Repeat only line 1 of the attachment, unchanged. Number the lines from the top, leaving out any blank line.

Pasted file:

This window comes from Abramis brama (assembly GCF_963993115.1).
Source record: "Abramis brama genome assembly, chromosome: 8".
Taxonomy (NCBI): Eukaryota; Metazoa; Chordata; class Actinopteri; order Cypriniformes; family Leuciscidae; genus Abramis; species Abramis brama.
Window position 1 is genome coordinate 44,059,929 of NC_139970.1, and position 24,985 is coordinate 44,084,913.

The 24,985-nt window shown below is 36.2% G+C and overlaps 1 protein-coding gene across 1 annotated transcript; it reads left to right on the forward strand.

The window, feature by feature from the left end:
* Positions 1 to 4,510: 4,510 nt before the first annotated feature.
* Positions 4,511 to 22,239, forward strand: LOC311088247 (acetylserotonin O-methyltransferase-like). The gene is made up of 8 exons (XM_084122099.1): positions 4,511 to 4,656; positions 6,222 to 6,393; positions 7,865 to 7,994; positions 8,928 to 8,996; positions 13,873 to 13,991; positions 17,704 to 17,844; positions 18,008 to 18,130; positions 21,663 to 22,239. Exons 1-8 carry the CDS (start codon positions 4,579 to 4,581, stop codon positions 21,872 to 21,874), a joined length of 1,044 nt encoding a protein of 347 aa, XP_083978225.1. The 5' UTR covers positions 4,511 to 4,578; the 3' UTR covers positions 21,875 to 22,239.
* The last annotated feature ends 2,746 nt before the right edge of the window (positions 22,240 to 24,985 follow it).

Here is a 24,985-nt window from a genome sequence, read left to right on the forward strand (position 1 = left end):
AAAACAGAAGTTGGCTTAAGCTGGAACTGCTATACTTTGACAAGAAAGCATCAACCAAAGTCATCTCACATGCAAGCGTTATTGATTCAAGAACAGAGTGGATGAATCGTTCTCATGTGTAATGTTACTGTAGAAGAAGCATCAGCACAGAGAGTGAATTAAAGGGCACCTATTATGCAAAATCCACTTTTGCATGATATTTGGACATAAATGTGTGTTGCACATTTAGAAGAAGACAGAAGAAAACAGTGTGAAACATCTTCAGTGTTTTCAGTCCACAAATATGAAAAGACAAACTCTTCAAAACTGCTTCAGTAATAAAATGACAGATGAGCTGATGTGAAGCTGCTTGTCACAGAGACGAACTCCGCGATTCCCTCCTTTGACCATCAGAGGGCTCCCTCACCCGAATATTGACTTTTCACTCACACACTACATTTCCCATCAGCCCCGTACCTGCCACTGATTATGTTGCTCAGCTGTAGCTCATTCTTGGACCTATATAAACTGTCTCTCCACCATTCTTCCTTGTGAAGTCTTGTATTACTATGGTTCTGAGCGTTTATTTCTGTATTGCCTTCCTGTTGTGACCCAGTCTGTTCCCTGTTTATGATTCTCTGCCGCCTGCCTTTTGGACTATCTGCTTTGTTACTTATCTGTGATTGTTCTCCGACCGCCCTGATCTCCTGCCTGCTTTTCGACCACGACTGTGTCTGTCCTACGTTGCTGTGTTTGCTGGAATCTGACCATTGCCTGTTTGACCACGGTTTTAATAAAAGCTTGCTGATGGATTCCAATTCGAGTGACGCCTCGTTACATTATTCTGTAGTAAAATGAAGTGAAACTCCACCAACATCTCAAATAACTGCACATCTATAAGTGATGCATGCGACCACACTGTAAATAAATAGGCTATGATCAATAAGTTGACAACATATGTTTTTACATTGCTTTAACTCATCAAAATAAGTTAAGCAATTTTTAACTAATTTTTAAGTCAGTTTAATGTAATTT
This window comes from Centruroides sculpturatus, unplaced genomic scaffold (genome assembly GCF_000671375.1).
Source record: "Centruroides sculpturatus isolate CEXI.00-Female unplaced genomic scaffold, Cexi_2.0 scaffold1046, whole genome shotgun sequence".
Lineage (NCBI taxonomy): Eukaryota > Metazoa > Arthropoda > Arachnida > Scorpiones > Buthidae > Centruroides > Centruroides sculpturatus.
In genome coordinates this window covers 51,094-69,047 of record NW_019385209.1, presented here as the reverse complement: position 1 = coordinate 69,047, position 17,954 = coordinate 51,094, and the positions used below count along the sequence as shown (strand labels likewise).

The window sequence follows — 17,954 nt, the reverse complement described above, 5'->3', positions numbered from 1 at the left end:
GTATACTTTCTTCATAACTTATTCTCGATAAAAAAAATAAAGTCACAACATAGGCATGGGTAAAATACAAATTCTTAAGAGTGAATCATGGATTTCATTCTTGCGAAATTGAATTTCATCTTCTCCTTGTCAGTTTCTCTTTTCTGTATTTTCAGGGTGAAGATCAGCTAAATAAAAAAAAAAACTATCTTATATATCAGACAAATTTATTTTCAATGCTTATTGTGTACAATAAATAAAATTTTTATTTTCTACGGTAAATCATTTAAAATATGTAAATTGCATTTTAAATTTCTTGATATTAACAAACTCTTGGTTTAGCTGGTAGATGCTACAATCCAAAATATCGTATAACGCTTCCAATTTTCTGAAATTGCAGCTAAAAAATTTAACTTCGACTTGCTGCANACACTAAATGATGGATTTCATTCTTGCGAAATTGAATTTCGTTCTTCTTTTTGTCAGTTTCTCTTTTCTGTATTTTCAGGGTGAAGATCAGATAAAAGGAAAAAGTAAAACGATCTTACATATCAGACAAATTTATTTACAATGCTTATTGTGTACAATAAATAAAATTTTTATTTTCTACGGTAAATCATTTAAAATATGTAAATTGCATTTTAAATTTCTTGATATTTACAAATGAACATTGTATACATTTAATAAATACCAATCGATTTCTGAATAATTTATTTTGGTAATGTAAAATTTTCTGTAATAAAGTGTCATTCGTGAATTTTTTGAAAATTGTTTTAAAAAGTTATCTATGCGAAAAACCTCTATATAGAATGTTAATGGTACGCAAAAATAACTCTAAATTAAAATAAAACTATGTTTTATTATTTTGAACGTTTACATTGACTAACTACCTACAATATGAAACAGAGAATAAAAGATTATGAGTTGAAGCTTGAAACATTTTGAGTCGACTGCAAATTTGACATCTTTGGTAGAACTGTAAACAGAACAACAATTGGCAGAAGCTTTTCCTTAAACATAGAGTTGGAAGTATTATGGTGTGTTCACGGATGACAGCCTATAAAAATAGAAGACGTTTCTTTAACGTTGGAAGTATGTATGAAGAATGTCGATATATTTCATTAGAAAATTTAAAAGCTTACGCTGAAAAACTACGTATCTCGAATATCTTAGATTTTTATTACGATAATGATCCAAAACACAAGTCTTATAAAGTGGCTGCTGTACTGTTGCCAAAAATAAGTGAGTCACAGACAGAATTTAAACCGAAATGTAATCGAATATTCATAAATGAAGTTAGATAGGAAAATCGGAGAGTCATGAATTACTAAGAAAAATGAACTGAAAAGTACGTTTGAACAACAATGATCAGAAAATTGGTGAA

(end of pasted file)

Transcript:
This window comes from Abramis brama (assembly GCF_963993115.1).